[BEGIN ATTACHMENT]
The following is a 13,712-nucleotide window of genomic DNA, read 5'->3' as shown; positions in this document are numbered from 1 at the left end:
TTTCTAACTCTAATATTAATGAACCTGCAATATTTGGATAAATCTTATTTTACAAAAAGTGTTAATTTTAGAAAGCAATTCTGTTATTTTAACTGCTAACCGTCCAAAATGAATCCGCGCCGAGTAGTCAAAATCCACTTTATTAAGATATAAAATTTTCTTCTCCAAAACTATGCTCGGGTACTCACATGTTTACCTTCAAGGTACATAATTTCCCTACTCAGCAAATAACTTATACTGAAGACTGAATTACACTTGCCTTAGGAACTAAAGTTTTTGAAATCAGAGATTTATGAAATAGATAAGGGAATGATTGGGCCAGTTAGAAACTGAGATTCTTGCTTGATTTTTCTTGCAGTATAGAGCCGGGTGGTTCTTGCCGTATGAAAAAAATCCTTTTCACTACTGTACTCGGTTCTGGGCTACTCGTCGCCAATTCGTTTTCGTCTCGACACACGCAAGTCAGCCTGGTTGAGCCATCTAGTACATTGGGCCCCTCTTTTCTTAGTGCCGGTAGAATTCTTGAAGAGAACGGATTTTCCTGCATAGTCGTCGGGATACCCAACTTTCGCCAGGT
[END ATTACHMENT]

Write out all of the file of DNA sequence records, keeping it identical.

The following is a 13,712-nucleotide window of genomic DNA, read 5'->3' as shown; positions in this document are numbered from 1 at the left end:
TTTCTAACTCTAATATTAATGAACCTGCAATATTTGGATAAATCTTATTTTACAAAAAGTGTTAATTTTAGAAAGCAATTCTGTTATTTTAACTGCTAACCGTCCAAAATGAATCCGCGCCGAGTAGTCAAAATCCACTTTATTAAGATATAAAATTTTCTTCTCCAAAACTATGCTCGGGTACTCACATGTTTACCTTCAAGGTACATAATTTCCCTACTCAGCAAATAACTTATACTGAAGACTGAATTACACTTGCCTTAGGAACTAAAGTTTTTGAAATCAGAGATTTATGAAATAGATAAGGGAATGATTGGGCCAGTTAGAAACTGAGATTCTTGCTTGATTTTTCTTGCAGTATAGAGCCGGGTGGTTCTTGCCGTATGAAAAAAATCCTTTTCACTACTGTACTCGGTTCTGGGCTACTCGTCGCCAATTCGTTTTCGTCTCGACACACGCAAGTCAGCCTGGTTGAGCCATCTAGTACATTGGGCCCCTCTTTTCTTAGTGCCGGTAGAATTCTTGAAGAGAACGGATTTTCCTGCATAGTCGTCGGGATACCCAACTTTCGCCAGGT